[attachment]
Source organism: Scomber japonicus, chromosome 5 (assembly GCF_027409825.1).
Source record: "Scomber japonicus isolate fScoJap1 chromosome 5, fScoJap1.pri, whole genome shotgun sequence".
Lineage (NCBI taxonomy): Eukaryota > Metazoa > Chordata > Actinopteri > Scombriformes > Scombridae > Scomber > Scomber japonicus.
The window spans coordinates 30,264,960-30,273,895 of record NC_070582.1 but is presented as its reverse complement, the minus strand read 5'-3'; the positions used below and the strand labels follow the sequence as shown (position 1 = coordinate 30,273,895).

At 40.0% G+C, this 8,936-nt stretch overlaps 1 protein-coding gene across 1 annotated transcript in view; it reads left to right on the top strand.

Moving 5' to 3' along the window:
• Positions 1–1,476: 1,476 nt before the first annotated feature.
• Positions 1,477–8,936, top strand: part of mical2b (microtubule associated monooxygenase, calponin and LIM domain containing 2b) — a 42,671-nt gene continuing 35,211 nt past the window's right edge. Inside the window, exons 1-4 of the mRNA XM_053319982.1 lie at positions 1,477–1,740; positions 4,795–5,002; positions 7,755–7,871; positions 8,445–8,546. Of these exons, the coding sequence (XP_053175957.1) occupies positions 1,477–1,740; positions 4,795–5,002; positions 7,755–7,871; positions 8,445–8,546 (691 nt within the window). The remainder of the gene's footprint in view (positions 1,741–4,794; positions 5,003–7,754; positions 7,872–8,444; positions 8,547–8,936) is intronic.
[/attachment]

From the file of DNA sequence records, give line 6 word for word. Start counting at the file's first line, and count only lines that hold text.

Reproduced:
Moving 5' to 3' along the window: